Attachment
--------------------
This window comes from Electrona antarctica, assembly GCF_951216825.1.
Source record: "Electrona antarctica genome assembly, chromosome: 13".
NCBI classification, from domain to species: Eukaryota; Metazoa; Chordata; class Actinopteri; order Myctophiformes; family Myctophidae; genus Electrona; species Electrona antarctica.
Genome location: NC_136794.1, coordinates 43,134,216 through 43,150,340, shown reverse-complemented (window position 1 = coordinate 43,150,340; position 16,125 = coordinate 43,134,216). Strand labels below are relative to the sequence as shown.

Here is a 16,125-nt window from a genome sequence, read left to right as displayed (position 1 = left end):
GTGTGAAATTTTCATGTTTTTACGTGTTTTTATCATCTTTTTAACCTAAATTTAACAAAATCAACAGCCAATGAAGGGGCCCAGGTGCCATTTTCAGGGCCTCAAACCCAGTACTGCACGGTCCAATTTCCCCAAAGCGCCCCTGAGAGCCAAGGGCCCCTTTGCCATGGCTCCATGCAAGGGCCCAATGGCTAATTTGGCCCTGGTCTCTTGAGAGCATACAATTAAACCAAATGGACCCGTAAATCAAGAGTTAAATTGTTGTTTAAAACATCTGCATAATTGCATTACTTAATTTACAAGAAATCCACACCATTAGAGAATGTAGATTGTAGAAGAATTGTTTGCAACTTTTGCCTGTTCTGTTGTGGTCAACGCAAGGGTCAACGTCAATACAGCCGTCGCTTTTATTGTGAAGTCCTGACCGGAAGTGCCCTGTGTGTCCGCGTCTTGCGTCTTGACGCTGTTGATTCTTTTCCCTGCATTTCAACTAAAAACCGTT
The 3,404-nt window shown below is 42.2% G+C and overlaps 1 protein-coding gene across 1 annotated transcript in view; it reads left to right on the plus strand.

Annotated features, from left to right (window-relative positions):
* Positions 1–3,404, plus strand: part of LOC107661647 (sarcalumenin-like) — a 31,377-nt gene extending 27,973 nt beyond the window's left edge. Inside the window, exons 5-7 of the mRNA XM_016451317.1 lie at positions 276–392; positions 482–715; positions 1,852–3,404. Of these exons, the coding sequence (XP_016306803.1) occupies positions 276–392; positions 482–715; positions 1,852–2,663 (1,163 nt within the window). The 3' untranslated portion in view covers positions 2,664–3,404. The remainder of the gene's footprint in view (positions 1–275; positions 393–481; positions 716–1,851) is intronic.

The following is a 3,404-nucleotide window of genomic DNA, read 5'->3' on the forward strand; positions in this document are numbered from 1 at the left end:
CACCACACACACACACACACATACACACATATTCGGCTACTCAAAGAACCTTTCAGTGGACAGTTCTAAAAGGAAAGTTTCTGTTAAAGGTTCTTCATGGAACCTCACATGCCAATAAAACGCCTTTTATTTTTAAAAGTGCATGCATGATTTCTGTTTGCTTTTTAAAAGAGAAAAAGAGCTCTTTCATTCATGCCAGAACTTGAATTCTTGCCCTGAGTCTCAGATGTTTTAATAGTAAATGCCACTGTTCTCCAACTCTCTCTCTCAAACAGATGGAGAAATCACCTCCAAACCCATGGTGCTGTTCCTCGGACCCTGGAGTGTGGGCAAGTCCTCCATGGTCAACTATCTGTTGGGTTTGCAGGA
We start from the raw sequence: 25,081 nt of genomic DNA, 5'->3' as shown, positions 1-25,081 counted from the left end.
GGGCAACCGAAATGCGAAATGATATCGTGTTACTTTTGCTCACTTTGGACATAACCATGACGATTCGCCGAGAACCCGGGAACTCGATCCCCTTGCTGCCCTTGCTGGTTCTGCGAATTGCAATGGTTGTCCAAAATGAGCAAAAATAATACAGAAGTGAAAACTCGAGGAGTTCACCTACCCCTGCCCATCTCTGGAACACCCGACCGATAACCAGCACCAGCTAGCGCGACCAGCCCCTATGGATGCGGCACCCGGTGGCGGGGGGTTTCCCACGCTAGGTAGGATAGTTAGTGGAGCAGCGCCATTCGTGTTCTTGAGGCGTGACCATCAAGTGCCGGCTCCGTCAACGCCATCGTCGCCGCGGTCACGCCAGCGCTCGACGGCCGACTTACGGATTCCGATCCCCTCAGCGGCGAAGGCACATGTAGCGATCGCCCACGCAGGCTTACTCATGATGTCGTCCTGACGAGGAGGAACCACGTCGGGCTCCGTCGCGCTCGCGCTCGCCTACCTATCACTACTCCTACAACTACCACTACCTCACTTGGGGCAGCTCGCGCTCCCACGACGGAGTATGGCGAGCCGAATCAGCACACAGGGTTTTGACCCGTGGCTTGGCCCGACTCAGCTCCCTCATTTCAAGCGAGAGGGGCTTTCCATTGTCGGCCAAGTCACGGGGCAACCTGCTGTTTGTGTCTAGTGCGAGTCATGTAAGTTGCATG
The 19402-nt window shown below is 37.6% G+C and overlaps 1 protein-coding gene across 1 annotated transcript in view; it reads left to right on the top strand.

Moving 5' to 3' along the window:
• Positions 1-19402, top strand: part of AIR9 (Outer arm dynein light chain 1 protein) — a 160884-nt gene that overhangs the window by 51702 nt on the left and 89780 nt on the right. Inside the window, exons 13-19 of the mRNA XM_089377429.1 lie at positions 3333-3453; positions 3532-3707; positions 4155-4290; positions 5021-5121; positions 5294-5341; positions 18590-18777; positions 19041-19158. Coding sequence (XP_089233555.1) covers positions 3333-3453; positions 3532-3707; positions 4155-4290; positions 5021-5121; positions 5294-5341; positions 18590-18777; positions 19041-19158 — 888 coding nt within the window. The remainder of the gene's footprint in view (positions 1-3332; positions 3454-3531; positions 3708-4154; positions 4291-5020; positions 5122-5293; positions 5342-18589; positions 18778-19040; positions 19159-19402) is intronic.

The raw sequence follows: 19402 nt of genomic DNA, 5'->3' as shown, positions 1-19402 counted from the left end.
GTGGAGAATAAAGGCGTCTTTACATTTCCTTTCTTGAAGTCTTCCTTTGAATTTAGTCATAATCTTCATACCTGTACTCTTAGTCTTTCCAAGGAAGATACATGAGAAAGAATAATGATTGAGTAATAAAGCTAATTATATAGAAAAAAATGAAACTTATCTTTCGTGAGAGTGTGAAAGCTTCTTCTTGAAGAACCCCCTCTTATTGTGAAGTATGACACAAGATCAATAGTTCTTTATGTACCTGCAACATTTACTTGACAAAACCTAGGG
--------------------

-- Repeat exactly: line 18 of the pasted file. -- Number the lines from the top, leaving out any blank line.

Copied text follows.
GTGGAGAATAAAGGCGTCTTTACATTTCCTTTCTTGAAGTCTTCCTTTGAATTTAGTCATAATCTTCATACCTGTACTCTTAGTCTTTCCAAGGAAGATACATGAGAAAGAATAATGATTGAGTAATAAAGCTAATTATATAGAAAAAAATGAAACTTATCTTTCGTGAGAGTGTGAAAGCTTCTTCTTGAAGAACCCCCTCTTATTGTGAAGTATGACACAAGATCAATAGTTCTTTATGTACCTGCAACATTTACTTGACAAAACCTAGGG